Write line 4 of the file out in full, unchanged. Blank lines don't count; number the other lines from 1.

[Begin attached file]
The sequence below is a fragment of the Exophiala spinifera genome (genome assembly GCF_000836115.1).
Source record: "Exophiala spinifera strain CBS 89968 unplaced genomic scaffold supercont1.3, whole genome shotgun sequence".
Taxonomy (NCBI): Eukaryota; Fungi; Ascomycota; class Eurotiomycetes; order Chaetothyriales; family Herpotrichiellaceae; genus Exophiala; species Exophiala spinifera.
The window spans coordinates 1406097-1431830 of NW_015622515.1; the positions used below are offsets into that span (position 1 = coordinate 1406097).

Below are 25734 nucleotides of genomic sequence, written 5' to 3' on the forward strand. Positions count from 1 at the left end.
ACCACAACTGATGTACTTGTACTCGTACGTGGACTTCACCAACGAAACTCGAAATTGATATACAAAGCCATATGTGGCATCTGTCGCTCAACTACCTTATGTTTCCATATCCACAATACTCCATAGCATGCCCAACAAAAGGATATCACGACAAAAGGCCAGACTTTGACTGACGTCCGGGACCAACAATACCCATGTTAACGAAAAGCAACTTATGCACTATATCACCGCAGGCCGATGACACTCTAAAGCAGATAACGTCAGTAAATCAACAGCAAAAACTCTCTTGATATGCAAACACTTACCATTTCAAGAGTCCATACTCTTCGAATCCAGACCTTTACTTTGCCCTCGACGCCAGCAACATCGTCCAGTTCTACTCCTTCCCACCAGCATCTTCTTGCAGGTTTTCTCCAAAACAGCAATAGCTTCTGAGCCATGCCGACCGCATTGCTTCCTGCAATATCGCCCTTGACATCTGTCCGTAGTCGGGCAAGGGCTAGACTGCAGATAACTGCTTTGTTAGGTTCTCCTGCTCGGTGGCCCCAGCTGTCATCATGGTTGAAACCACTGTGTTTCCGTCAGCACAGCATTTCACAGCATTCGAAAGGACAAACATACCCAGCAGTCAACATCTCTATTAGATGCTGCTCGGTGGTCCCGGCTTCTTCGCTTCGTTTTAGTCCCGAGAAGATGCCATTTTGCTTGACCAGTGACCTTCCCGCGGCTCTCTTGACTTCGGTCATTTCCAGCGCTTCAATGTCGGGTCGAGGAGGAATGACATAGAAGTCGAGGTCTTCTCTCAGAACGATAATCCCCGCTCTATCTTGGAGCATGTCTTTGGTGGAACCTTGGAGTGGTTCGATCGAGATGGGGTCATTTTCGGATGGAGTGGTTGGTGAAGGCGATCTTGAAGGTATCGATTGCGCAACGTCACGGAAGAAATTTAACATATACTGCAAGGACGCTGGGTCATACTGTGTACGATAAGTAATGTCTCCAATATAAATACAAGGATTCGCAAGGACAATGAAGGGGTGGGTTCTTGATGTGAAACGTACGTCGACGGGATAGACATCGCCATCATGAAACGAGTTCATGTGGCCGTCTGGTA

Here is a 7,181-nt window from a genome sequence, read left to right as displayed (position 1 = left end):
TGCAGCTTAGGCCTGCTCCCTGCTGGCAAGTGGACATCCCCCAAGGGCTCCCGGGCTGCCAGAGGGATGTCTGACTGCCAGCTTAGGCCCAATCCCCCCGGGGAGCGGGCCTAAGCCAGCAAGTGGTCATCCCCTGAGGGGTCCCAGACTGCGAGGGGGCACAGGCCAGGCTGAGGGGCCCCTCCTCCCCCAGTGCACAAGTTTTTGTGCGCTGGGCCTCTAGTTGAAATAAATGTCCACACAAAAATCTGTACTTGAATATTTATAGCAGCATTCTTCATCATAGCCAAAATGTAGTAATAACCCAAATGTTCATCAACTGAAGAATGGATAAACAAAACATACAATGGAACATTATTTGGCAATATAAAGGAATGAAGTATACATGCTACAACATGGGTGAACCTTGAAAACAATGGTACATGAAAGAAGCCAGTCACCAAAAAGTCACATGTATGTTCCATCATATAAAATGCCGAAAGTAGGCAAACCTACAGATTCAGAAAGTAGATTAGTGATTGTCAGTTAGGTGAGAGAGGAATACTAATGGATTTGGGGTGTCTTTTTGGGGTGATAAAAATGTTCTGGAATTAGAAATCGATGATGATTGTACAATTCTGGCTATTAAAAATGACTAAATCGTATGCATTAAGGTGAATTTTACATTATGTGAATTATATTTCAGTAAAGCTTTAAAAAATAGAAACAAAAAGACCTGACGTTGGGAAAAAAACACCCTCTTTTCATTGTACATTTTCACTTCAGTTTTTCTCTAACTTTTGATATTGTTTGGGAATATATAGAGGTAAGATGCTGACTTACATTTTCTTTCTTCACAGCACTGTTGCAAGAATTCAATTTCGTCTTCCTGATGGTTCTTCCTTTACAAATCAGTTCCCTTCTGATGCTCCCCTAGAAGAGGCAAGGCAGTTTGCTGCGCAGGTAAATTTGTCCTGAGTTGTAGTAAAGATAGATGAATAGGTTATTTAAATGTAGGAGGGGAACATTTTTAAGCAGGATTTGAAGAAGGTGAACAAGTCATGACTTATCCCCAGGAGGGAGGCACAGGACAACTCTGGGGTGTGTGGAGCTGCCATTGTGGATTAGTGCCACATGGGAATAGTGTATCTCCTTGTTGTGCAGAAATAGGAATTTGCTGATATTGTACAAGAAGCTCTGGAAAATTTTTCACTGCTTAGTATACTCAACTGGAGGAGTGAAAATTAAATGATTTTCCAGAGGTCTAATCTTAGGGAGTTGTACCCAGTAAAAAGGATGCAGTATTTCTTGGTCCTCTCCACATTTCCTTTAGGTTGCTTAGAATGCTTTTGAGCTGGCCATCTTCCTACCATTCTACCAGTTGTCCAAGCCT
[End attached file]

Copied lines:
The window spans coordinates 1406097-1431830 of NW_015622515.1; the positions used below are offsets into that span (position 1 = coordinate 1406097).